i dated a woman who was converting to judaism, at one point, and she was rather taken with the pure formality of keeping kosher: not because she thought the rules made any sense, or because she or god would be less special to one another if she broke them. but because thinking about the rules made her think about god, and made every meal a spiritual act.

keeping rules doesn't make my relationships special or unique; but it may remind me that they are.
Jun. 30th, 2005 04:56 pm (UTC)
In my experience in relationships, symbols don't actually comfort a person who believes that those symbols are the reason the relationship is special--just the reverse, in fact. A person who does not feel that the relationship stands on its own, and who believes that without the symbol, the relationship will cease to be special, isn't really comforted by the symbol so much as clings to the symbol with the desperation of a drowning man clinging to a life preserver.

There's another danger in symbols, as well. Many people feel that the specialness in their relationship depends on keepiong some activity only between them; this, by necessity, involves excluding anyone else from that particular activity. If it should arise that another partner wants to engage in that activity, that other partner's needs are disregarded...for what? For the sake of a reassurance of specialness when none is, really, necessary? Any specialness derived in this way is not only insecure, but also comes at the expense of someone else.
Jun. 27th, 2005 07:51 pm (UTC)
Dude... I cannot even begin to fathom the amount of love, trust, and dedication that would have to go into something like this.

From the bottom of my heart: Best of luck, buddy.
Jun. 27th, 2005 10:33 pm (UTC)
It's the same kind of shallow utility-based assessment that gets applied to people in terms of careers and jobs. What's the first shallow question we are asked as children? "What do you want to be when you grow up?" When we get to a certain age, our answer must be one that indicates our intention to make money, or else our budding selves are not yet too young to be subjected to adult scorn and scrutiny. And then later after we appear too old to be asked about our "major", the question becomes "What do you do?"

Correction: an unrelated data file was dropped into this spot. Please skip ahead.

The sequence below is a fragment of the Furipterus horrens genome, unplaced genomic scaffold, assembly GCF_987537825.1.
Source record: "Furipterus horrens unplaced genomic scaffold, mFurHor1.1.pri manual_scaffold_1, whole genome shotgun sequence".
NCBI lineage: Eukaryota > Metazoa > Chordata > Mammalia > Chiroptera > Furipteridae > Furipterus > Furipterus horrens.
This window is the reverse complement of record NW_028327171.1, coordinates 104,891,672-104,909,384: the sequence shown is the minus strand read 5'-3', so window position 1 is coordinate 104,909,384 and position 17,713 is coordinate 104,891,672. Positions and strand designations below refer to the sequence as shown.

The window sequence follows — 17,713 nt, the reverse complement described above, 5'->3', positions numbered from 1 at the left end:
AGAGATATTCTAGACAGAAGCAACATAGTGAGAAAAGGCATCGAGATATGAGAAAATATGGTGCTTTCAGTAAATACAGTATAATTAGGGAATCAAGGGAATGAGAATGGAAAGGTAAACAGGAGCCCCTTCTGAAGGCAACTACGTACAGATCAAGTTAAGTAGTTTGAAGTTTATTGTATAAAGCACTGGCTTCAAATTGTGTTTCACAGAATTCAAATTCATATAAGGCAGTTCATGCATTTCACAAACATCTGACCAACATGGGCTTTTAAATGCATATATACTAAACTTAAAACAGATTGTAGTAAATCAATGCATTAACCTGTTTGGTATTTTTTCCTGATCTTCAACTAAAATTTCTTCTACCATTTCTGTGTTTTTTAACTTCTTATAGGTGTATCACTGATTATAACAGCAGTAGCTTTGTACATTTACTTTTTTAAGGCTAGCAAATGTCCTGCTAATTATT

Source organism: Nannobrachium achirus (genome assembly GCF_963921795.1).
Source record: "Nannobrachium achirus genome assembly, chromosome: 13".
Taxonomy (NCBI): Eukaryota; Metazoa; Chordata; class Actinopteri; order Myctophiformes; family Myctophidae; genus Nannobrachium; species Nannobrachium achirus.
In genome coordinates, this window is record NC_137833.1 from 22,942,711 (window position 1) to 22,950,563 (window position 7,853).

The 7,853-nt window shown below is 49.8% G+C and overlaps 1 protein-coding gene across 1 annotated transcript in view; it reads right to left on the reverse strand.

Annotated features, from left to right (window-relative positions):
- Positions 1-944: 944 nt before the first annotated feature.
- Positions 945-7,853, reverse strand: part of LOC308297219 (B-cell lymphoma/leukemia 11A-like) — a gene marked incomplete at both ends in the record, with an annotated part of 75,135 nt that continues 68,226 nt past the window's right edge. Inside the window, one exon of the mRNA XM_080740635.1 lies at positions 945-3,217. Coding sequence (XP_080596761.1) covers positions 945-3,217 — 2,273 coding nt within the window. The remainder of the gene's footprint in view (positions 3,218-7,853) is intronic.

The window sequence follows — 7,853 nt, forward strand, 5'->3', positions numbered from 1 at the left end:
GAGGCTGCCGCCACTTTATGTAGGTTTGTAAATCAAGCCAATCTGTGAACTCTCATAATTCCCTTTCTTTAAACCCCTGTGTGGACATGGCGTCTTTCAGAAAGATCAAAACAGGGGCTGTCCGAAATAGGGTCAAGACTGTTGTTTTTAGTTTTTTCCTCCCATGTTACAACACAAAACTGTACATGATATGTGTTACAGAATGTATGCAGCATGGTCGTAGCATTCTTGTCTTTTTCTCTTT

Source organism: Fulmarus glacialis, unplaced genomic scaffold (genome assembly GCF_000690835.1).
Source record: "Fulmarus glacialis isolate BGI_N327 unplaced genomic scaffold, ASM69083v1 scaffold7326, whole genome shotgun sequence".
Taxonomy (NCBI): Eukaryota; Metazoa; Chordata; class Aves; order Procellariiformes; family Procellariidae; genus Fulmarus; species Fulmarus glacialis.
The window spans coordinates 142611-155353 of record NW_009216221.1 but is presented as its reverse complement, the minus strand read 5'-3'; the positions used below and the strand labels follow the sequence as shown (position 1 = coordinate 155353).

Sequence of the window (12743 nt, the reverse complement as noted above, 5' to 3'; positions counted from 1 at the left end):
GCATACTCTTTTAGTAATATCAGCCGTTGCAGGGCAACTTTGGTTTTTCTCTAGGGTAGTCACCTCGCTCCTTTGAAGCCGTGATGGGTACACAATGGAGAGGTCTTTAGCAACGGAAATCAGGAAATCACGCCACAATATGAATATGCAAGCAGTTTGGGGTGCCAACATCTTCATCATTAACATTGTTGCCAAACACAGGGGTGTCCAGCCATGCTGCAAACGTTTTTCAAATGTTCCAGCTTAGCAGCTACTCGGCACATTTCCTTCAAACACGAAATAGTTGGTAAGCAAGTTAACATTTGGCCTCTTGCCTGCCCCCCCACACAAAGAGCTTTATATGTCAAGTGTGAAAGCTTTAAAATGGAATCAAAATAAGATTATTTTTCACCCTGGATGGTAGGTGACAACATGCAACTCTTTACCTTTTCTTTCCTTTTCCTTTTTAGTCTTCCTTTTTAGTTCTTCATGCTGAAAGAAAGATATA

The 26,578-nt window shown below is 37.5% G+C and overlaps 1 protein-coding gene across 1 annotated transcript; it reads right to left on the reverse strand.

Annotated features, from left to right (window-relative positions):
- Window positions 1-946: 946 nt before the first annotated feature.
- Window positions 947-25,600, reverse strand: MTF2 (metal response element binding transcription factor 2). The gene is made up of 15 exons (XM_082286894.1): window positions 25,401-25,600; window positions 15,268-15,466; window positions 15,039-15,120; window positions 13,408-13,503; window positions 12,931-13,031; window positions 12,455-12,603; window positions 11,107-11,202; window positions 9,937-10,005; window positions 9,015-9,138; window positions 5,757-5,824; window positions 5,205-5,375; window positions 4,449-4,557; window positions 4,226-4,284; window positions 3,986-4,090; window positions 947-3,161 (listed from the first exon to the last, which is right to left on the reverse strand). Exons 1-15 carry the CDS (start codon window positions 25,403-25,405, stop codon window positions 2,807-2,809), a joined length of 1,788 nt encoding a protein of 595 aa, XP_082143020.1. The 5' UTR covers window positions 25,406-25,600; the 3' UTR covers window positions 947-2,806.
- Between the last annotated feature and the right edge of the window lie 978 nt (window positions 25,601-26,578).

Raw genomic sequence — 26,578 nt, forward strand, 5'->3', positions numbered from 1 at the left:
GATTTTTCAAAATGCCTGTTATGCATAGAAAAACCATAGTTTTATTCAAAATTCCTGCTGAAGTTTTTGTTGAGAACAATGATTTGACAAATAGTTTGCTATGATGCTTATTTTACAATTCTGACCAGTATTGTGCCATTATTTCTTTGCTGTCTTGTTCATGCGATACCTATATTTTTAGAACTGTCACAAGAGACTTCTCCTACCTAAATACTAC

Jun. 27th, 2005 10:48 pm (UTC)
I think this idea can be applied to monogamous relationships as well. I've known many people who won't do acivity X anymore, because they used to do activity X with a previous S/O. The come up with strange and fanciful ideas that activity X was only good with said previous S/O, or that they would be tarnishing old memories by doing X with someone else. It doesn't even have to be romantic or sexual.
Jun. 28th, 2005 11:09 am (UTC)

I just added this to my memories. I've disagreed with you in the past (on usenet rather than LJ I think) but this really nailed something that's been percolating in my head for a while.
(Deleted comment)
Jun. 30th, 2005 04:49 pm (UTC)
Re: I agree with dilletante
I think what you're talking about is a bit differernt from what I'm talking about, though.

I'm not saying that symbols and ritual have no value, or no purpose. What I am sayiong, though, is that there is a danger in confusing the symbol with the thing it signifies.

There is a difference, I believe, between saying "This relationship is special, and because it is special, I use X as a symbol of that specialness," and saying "I reserve X for this relationship, and that's what makes the relationship special." Do you see what I mean?

The symbol is not necessary; that is, the relationship is special on its own, not because of the symbol. If a person comes to believe that the symbol is what makes the relationship special, then that person will be--must be--insecure in that relationship, because if he believes the symbol is what makes the relationship special, then he will believe that losing the symbol will mean losing the specialness.

There's nothing wrong with having a special relationship and using some symbol to represent that specialness; the danger is in believing that without the symbol, the relationship is no longer special.
Jun. 29th, 2005 12:27 pm (UTC)
I think specialness is a self-evident fact.

But maybe there's a market for "special" stickers which can be stuck on people's foreheads.

Dec. 15th, 2007 12:33 pm (UTC)
very interesting, but I don't agree with you
( 9 comments — Leave a comment )